Sometimes I spend time thinking about life and what it means.  I’ve been pondering something for awhile and wanted to share it with you.  Can a person be spiritual and affluent at the same time?  Are they mutually exclusive?  Can one accumulate wealth and still be rich in spirit?   Some preach a prosperity gospel, arguing that wealth is a sign that one is blessed.  Others argue that the love of money is evil and that wealth creates the tendency to love money; therefore, wealth is something to be shunned.  Still others walk and talk in contradictory terms, arguing that focusing on wealth is wrong while they live prosperous lives.  (In fact, most Americans are far more affluent than the vast majority of people around the world.)  These beliefs cut across many faiths, not just Christianity.  Buddhism invites people to shun worldly possessions and seek spiritual enlightenment.  Islam forbids usury.  In Christianity, the belief that wealth and spirituality are incompatible is fueled by Bible verses such as Matthew 19:24, which says, “It is easier for a camel to go through the eye of a needle than for a rich man to enter the kingdom of God."  And by verses such as Matthew 6:24, which says "No one can serve two masters. Either he will hate the one and love the other, or he will be devoted to the one and despise the other. You cannot serve both God and Money.”  And by Matthew 6:19-20, "Do not store up for yourselves treasures on earth, where moth and rust destroy, and where thieves break in and steal. But store up for yourselves treasures in heaven, where moth and rust do not destroy, and where thieves do not break in and steal.”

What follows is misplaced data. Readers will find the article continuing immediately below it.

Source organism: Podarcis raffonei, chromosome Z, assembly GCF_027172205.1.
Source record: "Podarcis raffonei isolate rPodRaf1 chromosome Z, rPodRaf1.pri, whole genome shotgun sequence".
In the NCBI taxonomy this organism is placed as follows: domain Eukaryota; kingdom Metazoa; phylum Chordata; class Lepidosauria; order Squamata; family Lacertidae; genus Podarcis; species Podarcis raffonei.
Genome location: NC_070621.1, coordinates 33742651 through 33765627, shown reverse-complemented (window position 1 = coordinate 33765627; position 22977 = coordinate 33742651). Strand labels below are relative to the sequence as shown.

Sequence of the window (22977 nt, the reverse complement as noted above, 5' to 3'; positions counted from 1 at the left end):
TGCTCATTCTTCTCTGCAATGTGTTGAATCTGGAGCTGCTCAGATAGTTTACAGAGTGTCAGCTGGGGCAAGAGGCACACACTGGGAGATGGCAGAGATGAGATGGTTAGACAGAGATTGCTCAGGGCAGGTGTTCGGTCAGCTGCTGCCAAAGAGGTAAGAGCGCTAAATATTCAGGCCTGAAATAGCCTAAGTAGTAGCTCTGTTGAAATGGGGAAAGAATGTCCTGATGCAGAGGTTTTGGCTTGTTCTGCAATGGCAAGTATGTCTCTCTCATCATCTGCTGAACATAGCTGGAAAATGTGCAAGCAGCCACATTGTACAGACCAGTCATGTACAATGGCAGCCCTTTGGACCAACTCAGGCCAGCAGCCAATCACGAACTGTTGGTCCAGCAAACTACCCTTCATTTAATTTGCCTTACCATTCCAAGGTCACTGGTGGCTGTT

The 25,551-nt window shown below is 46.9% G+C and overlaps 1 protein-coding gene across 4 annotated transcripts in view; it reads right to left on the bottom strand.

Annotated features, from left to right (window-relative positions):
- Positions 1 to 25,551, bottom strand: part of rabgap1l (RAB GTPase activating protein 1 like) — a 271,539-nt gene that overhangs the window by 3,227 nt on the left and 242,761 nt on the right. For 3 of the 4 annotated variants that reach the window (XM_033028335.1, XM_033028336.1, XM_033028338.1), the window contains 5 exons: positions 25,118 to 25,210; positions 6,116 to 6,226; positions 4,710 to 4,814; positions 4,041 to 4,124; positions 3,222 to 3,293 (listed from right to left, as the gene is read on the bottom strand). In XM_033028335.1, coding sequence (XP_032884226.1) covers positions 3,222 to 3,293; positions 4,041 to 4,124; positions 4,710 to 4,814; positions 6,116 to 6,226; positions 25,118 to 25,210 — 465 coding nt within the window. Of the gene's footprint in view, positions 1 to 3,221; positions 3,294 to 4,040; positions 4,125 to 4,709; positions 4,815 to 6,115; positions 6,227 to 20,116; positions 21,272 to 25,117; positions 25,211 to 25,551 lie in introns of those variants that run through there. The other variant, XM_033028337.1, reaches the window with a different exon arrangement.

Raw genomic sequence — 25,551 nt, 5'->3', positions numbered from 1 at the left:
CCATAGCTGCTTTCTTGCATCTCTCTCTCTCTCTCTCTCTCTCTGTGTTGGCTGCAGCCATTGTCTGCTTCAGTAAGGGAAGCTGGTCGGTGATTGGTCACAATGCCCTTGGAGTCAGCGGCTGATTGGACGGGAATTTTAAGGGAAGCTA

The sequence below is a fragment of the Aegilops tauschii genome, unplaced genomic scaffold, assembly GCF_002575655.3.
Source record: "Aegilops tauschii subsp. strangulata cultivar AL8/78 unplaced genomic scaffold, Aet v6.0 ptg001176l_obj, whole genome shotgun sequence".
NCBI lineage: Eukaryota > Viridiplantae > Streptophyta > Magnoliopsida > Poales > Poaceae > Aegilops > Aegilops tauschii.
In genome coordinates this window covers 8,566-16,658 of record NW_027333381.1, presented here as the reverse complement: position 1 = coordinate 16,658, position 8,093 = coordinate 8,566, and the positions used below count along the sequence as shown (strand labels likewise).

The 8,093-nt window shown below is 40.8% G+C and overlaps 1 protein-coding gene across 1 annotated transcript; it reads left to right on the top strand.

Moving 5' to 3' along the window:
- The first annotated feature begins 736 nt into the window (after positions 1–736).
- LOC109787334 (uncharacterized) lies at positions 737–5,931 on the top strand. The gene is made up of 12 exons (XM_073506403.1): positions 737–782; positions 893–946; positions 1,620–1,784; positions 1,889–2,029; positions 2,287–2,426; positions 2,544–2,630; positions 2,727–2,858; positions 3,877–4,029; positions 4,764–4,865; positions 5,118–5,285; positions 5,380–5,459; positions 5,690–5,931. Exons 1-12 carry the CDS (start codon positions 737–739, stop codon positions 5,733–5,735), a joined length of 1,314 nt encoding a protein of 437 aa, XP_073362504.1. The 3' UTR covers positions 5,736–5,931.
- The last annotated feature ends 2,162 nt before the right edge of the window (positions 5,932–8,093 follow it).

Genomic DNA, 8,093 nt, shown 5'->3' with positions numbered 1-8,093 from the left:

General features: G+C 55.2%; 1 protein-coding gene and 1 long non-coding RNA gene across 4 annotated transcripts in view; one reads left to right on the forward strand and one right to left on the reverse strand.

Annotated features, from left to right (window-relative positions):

Is faith inherently incompatible with wealth?  I don’t think so.  While the pursuit of money can distract one from spiritual maturity (as can any number of distractions), I don’t believe that one has to live modestly or in poverty to be truly spiritual.  One should certainly tithe and/or give to charity as their faith and heart leads them.  However, a disorderly life marked by financial trouble, poverty, and any number of personal problems can significantly impact one’s faith.  When one does not tend to their personal affairs or mismanages them, they hurt their own spiritual growth.  It’s necessary to properly manage one’s personal affairs and seek spiritual growth.  They are not mutually exclusive.  Both should be managed well.  Wealth can be a byproduct of a life well managed.  A well managed life does not necessarily lead to wealth or spiritual maturity, but it definitely helps.  When one lives a certain lifestyle and does not have the foresight to look ahead to the day when their livelihood will be gone and prepare for it, their spiritual life will be negatively impacted because they will be forced to scramble to survive once their livelihood is gone.